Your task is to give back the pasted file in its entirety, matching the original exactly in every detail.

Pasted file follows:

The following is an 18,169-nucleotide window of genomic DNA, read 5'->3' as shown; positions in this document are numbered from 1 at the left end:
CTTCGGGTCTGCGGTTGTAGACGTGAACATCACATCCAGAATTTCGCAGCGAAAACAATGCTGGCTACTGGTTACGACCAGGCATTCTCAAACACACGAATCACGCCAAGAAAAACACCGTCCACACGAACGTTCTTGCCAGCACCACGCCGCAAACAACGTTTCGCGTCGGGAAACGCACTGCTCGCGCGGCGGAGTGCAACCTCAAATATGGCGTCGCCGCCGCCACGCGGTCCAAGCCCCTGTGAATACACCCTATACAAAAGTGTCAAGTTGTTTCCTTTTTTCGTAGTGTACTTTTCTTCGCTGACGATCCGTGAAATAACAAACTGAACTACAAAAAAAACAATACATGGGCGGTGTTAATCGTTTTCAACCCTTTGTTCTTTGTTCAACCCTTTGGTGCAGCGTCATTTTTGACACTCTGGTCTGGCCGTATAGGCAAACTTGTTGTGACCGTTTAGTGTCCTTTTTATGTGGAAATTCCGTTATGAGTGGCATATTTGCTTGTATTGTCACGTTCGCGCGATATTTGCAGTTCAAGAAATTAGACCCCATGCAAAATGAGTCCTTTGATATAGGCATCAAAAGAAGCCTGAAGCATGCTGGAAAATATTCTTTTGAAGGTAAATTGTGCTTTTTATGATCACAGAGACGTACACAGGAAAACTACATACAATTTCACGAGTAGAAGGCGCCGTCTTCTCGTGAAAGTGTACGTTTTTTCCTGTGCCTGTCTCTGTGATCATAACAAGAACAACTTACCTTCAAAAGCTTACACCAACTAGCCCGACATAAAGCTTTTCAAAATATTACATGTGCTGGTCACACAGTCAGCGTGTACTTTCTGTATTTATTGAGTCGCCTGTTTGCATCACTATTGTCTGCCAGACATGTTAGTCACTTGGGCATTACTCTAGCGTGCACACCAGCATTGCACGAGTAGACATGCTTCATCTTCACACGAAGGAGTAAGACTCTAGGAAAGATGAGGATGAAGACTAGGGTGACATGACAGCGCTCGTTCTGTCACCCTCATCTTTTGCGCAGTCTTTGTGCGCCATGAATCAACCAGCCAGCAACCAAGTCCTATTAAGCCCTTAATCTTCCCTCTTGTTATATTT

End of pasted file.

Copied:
The following is an 18,169-nucleotide window of genomic DNA, read 5'->3' as shown; positions in this document are numbered from 1 at the left end:
CTTCGGGTCTGCGGTTGTAGACGTGAACATCACATCCAGAATTTCGCAGCGAAAACAATGCTGGCTACTGGTTACGACCAGGCATTCTCAAACACACGAATCACGCCAAGAAAAACACCGTCCACACGAACGTTCTTGCCAGCACCACGCCGCAAACAACGTTTCGCGTCGGGAAACGCACTGCTCGCGCGGCGGAGTGCAACCTCAAATATGGCGTCGCCGCCGCCACGCGGTCCAAGCCCCTGTGAATACACCCTATACAAAAGTGTCAAGTTGTTTCCTTTTTTCGTAGTGTACTTTTCTTCGCTGACGATCCGTGAAATAACAAACTGAACTACAAAAAAAACAATACATGGGCGGTGTTAATCGTTTTCAACCCTTTGTTCTTTGTTCAACCCTTTGGTGCAGCGTCATTTTTGACACTCTGGTCTGGCCGTATAGGCAAACTTGTTGTGACCGTTTAGTGTCCTTTTTATGTGGAAATTCCGTTATGAGTGGCATATTTGCTTGTATTGTCACGTTCGCGCGATATTTGCAGTTCAAGAAATTAGACCCCATGCAAAATGAGTCCTTTGATATAGGCATCAAAAGAAGCCTGAAGCATGCTGGAAAATATTCTTTTGAAGGTAAATTGTGCTTTTTATGATCACAGAGACGTACACAGGAAAACTACATACAATTTCACGAGTAGAAGGCGCCGTCTTCTCGTGAAAGTGTACGTTTTTTCCTGTGCCTGTCTCTGTGATCATAACAAGAACAACTTACCTTCAAAAGCTTACACCAACTAGCCCGACATAAAGCTTTTCAAAATATTACATGTGCTGGTCACACAGTCAGCGTGTACTTTCTGTATTTATTGAGTCGCCTGTTTGCATCACTATTGTCTGCCAGACATGTTAGTCACTTGGGCATTACTCTAGCGTGCACACCAGCATTGCACGAGTAGACATGCTTCATCTTCACACGAAGGAGTAAGACTCTAGGAAAGATGAGGATGAAGACTAGGGTGACATGACAGCGCTCGTTCTGTCACCCTCATCTTTTGCGCAGTCTTTGTGCGCCATGAATCAACCAGCCAGCAACCAAGTCCTATTAAGCCCTTAATCTTCCCTCTTGTTATATTT